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Designing working spaces for every personality type

Have you ever found that you either study or work better in some spaces than in others? And in group work, have you ever found that you would have preferred to work somewhere else to the space selected by your colleagues? Well that’s because we all have very different spatial needs. We choose spaces that make us comfortable and we choose spaces that reflect our mood and personality. The most successful teams are the ones with a rich mix of personality types. So how can we provide them an efficient office? By building a whole range of working settings.

Yerkes and Dodson (1908) proposed an inverted U-shape relationship between someone’s level of arousal and their performance (Oseland, 2009). These authors state that people can perform better when they are stimulated or motivated (which increases level of arousal), but being too stimulated can bring stress and thus reduce performance (Oseland, 2009). So working spaces must be stimulating but not over-stimulating. The complexity is that people don’t have the same level of arousal and thus need different levels of stimulation. Introverts have a base of high excitation and thus need less stimulation from their environment and in contrast extroverts are seeking stimulation in their environment to raise their level of arousal. In addition, complex tasks increase the level of arousal, so people need subdued environments to be efficient (Oseland, 2009).  Stimulating environments (with vibrant colors, noises, etc) can boost the performance of extroverts and people conducting simple tasks, but calming environments will be more suitable for introverts and people conducting a more complex task (Oseland, 2009). Having said that, open plan environments are very common and allow more interactions but also cause more distractions. DeMarco and Lister (1987) showed that it takes about 15 minutes to achieve a state of concentration (in Oseland, 2009). So imagine how much time people can lose when working in an open space because they get distracted by a colleague talking to the phone or another one dropping a pen on the floor.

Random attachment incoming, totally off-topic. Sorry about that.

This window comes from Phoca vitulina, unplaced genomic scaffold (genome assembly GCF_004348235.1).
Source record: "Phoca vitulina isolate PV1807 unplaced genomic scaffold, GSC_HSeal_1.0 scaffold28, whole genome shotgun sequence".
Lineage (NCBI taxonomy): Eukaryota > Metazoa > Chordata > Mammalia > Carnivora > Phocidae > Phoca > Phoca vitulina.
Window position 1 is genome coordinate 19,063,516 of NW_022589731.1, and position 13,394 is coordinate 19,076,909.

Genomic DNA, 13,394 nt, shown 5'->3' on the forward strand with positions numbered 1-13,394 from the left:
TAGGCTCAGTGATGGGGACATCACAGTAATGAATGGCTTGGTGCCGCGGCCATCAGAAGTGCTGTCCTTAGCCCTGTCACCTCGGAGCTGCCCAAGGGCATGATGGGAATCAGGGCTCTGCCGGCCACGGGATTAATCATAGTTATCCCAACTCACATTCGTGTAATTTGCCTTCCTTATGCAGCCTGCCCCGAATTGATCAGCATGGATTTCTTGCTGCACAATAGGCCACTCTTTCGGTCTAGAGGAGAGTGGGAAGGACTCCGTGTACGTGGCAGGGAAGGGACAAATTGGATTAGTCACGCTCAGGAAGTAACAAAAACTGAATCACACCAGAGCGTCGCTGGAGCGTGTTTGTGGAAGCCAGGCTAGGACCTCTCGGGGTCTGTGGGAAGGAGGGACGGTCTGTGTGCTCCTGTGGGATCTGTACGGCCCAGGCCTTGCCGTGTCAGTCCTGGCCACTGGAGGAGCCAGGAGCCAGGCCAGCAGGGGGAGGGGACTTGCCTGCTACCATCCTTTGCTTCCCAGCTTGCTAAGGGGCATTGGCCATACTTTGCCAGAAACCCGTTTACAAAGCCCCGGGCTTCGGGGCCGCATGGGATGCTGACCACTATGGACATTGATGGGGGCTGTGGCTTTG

Also, it is important to consider that the desired level of interaction varies according to individual differences and circumstances over time (Oseland, 2009). It is not only about extroverts seeking for interactions and introverts avoiding them. People need interactions in function of their mood and of the circumstances. That is why it is encouraged to provide a wide range of working settings so people can occupy them in function of their personality, mood, the level of privacy they want but also in function of the complexity of the task.

Bibliography :
  • Oseland, N. (2009). The Impact of psychological needs on office design. Journal of Corporate Real Estate, 11(4), 244-254. DOI 10.1108/14630010911006738
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Author : Johanna Henry